Microsoft is working on an advanced version of its competitor to Apple's Siri, using research from an artificial intelligence project called "Einstein." Microsoft has been running its "personal assistant" Cortana on its Windows phones for a year, and will put the new version on the desktop with the arrival of Windows 10 this autumn. Later, Cortana will be available as a standalone app, usable on phones and tablets powered by Apple Inc's iOS and Google Inc's Android, people familiar with the project said.
"This kind of technology, which can read and understand email, will play a central role in the next roll out of Cortana, which we are working on now for the fall time frame," said Eric Horvitz, managing director of Microsoft Research and a part of the Einstein project, in an interview at the company's Redmond, Washington, headquarters.
The plan to put Cortana on machines running software from rivals such as Apple and Google, as well as the Einstein project, have not been reported. Cortana is the name of an artificial intelligence character in the video game series "Halo."
They represent a new front in CEO Satya Nadella's battle to sell Microsoft software on any device or platform, rather than trying to force customers to use Windows. Success on rivals' platforms could create new markets and greater relevance for the company best known for its decades-old operating system. The concept of ‘artificial intelligence' is broad, and mobile phones and computers already show dexterity with spoken language and sifting through emails for data, for instance.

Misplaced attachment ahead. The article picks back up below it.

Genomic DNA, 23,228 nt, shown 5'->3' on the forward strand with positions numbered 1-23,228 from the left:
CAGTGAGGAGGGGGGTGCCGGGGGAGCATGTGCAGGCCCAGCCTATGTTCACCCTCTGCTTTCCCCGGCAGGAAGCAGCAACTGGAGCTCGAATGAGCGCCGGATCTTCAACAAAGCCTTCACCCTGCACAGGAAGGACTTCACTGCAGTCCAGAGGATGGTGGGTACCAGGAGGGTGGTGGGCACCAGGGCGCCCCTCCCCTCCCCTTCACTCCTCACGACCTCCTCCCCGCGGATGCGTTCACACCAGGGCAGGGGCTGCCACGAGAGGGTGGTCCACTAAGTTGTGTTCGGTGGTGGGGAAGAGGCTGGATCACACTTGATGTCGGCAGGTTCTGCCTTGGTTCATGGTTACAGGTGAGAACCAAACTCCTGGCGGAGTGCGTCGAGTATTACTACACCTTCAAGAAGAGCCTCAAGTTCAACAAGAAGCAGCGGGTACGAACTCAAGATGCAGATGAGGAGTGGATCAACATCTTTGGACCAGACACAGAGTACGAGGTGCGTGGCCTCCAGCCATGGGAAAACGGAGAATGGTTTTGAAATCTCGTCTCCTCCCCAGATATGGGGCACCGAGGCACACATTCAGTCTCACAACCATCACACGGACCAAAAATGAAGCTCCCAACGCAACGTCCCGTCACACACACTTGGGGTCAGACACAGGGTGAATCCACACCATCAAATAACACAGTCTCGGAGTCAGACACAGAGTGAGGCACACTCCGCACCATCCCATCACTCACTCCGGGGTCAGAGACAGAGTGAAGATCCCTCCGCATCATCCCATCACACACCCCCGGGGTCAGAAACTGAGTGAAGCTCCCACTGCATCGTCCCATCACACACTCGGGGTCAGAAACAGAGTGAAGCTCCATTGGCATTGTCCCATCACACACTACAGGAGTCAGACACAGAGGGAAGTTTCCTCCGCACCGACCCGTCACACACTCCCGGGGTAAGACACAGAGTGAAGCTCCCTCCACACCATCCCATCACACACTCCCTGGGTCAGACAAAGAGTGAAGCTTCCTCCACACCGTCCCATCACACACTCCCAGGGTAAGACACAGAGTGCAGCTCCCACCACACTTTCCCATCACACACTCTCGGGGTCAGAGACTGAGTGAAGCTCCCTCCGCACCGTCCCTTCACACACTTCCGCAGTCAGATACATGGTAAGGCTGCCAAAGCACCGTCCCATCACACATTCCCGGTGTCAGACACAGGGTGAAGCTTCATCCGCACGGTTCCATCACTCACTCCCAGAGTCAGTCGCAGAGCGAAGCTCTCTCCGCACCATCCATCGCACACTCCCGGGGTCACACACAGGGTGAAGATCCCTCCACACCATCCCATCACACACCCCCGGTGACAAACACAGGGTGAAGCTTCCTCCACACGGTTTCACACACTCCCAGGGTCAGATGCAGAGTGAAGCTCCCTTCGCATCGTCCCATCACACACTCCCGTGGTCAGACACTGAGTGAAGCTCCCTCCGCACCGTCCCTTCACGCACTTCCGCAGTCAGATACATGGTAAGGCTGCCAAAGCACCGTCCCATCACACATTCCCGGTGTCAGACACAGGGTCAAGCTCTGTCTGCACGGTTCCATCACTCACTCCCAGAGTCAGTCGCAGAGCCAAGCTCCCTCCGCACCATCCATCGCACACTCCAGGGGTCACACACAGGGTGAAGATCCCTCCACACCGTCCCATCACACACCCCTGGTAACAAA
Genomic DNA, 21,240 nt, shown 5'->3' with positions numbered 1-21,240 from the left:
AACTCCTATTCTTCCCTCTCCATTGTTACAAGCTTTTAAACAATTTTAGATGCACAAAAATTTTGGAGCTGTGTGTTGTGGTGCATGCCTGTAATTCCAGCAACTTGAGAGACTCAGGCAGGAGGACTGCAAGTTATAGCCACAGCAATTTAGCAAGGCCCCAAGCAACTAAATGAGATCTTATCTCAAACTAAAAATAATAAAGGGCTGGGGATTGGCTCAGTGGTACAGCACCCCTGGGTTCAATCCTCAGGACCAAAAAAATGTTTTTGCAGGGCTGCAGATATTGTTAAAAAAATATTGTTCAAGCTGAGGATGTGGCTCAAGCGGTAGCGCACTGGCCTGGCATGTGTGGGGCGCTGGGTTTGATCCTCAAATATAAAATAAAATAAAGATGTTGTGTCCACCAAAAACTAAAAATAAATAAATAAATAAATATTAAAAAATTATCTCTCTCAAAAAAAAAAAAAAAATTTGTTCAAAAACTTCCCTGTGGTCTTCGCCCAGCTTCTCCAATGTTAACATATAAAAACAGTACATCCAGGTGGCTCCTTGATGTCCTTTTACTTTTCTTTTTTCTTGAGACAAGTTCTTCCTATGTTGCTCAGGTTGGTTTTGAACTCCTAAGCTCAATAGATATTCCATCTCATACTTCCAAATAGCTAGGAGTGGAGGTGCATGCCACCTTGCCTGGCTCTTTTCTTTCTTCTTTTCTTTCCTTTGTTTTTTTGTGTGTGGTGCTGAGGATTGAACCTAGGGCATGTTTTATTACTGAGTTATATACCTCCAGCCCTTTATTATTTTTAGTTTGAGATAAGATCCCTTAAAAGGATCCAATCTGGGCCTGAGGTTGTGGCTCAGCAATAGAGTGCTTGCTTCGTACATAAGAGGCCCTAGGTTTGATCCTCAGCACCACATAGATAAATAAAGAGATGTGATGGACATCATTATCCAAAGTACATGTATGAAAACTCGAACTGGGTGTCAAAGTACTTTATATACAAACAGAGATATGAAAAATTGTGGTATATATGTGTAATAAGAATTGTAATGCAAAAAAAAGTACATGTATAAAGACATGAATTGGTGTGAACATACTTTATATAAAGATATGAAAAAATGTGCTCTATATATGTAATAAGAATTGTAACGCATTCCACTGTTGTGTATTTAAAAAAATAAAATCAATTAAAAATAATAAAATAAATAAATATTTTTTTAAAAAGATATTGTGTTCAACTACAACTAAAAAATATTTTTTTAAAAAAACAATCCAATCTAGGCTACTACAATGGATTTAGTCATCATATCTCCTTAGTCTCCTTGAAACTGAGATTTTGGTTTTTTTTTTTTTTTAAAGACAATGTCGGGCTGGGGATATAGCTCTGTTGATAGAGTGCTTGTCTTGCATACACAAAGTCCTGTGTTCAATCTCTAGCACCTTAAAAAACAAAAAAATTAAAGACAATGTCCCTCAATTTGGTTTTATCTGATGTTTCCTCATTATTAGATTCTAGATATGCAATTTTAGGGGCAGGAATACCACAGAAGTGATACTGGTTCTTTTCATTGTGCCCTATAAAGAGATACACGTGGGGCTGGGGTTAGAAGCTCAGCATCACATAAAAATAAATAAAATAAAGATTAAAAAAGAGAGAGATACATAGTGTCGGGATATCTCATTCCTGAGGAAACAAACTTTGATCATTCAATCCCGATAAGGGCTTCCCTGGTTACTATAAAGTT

Still, Microsoft believes its work on speech recognition, search and machine learning will let it transform its digital assistant into the first intelligent ‘agent' which anticipates users needs. By comparison, Siri is advertised mostly as responding to requests. Google's mobile app, which doesn't have a name like Siri or Cortana, already offers some limited predictive information ‘cards' based on what it thinks the user wants to know.
Microsoft has tried to create digital assistants before, without success. Microsoft Bob, released in 1995, was supposed to make using a computer easy, but ended up being the butt of jokes. The Office Assistant nicknamed ‘Clippy' suffered a similar fate a few years later. Cortana could tell a mobile phone user when to leave for the airport, days after it read an email and realized the user was planning a flight. It would automatically check flight status, determine where the phone is located using GPS, and checking traffic conditions.
Rivals are on the same track. Google's latest mobile app uses the predictive power generated from billions of searches to work out what a user is doing, what they are interested in, and sending relevant information, such as when a favorite sports
team is playing next. Apple is also pushing Siri, which uses Microsoft's Bing search engine in the background, into new areas with its CarPlay and HomeKit platforms, as well as the recently unveiled Apple Watch.
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